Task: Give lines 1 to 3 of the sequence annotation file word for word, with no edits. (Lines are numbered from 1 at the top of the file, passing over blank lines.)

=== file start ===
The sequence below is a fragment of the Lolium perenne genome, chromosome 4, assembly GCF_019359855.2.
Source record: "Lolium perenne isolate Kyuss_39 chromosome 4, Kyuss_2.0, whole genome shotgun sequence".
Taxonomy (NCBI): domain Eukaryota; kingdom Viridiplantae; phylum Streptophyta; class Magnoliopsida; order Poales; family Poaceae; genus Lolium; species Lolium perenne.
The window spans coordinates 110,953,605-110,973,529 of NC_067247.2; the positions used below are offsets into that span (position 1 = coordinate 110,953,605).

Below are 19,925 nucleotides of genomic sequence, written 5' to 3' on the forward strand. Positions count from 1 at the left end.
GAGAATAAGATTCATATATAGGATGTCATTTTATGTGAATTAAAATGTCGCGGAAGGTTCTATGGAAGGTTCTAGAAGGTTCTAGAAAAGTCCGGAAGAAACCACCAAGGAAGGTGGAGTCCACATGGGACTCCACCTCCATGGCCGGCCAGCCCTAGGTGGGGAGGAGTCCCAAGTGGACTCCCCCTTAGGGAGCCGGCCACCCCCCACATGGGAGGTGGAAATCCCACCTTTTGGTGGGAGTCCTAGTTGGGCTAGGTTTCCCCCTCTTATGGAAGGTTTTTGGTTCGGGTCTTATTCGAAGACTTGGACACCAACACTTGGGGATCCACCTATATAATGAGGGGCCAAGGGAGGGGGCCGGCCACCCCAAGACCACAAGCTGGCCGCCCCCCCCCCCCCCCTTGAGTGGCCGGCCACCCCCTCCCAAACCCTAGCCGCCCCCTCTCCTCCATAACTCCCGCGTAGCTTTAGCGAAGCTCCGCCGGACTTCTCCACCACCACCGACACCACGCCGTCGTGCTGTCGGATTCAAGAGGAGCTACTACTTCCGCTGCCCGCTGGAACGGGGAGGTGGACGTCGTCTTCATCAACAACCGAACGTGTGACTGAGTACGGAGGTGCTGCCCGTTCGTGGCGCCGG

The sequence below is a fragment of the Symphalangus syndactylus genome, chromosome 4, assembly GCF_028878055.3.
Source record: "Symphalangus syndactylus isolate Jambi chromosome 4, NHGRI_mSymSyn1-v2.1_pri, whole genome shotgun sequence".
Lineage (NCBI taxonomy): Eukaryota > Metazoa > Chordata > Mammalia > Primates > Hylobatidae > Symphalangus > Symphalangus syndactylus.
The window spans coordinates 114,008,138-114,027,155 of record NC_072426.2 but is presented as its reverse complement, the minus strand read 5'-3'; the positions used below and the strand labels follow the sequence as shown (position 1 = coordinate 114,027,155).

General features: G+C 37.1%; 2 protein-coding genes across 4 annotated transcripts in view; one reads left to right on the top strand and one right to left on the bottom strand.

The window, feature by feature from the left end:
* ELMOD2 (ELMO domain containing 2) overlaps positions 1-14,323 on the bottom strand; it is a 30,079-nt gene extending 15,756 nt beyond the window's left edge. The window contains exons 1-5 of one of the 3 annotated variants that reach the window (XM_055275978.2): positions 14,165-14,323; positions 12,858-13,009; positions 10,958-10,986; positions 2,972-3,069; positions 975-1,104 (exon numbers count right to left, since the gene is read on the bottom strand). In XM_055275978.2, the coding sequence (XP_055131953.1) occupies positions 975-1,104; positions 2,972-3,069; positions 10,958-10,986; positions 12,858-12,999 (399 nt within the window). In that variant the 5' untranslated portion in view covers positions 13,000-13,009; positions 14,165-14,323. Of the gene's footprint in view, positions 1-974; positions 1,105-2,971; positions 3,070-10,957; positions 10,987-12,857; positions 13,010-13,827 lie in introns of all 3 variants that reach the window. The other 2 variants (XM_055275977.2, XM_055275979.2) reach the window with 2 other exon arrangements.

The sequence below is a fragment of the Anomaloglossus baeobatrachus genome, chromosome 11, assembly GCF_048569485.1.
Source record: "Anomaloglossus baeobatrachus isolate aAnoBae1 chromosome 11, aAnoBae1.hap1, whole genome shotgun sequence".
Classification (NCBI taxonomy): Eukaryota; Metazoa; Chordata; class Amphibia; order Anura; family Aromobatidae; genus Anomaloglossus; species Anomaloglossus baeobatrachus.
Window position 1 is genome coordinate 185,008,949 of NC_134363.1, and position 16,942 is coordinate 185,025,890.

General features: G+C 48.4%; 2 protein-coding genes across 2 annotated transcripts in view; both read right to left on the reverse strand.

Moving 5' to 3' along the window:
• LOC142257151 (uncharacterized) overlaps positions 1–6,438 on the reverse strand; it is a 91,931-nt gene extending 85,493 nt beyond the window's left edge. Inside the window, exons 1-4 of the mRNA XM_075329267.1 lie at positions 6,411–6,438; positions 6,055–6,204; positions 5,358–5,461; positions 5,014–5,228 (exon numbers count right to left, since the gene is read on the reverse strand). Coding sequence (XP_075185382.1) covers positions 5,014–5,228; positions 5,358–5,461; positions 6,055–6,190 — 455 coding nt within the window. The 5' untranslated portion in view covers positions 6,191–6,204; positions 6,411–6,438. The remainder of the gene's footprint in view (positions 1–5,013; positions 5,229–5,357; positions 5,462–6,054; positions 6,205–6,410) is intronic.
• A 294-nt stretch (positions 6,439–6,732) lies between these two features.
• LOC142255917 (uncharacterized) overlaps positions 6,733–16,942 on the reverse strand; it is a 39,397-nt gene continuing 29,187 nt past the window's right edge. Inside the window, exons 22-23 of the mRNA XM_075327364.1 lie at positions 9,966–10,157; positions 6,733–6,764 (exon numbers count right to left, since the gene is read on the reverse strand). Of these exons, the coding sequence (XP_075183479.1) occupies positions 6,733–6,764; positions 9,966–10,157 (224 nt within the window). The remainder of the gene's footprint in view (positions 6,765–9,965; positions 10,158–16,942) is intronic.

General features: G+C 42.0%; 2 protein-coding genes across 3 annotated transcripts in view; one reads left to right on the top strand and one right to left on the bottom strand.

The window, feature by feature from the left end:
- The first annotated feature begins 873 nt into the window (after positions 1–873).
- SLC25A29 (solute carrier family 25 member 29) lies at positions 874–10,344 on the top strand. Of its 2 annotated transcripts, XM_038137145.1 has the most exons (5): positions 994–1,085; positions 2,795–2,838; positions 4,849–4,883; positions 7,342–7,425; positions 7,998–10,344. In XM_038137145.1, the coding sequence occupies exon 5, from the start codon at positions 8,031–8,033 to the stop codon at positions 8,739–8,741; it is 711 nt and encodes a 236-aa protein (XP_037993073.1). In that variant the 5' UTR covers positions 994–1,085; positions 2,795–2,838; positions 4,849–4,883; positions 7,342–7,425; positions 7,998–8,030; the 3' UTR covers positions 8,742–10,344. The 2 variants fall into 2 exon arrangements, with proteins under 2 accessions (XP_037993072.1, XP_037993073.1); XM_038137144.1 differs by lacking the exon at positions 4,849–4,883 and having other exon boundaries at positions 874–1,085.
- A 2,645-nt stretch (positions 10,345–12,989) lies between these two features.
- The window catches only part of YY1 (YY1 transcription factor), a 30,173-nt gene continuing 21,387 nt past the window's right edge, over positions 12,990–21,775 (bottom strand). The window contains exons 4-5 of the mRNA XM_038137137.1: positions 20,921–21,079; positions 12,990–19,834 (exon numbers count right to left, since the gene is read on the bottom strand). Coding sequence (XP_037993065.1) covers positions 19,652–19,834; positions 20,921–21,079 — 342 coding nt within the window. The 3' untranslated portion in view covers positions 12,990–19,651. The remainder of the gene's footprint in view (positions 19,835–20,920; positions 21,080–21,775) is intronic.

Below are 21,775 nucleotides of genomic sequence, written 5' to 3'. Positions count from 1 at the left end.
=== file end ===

The sequence below is a fragment of the Lolium perenne genome, chromosome 4, assembly GCF_019359855.2.
Source record: "Lolium perenne isolate Kyuss_39 chromosome 4, Kyuss_2.0, whole genome shotgun sequence".
Taxonomy (NCBI): domain Eukaryota; kingdom Viridiplantae; phylum Streptophyta; class Magnoliopsida; order Poales; family Poaceae; genus Lolium; species Lolium perenne.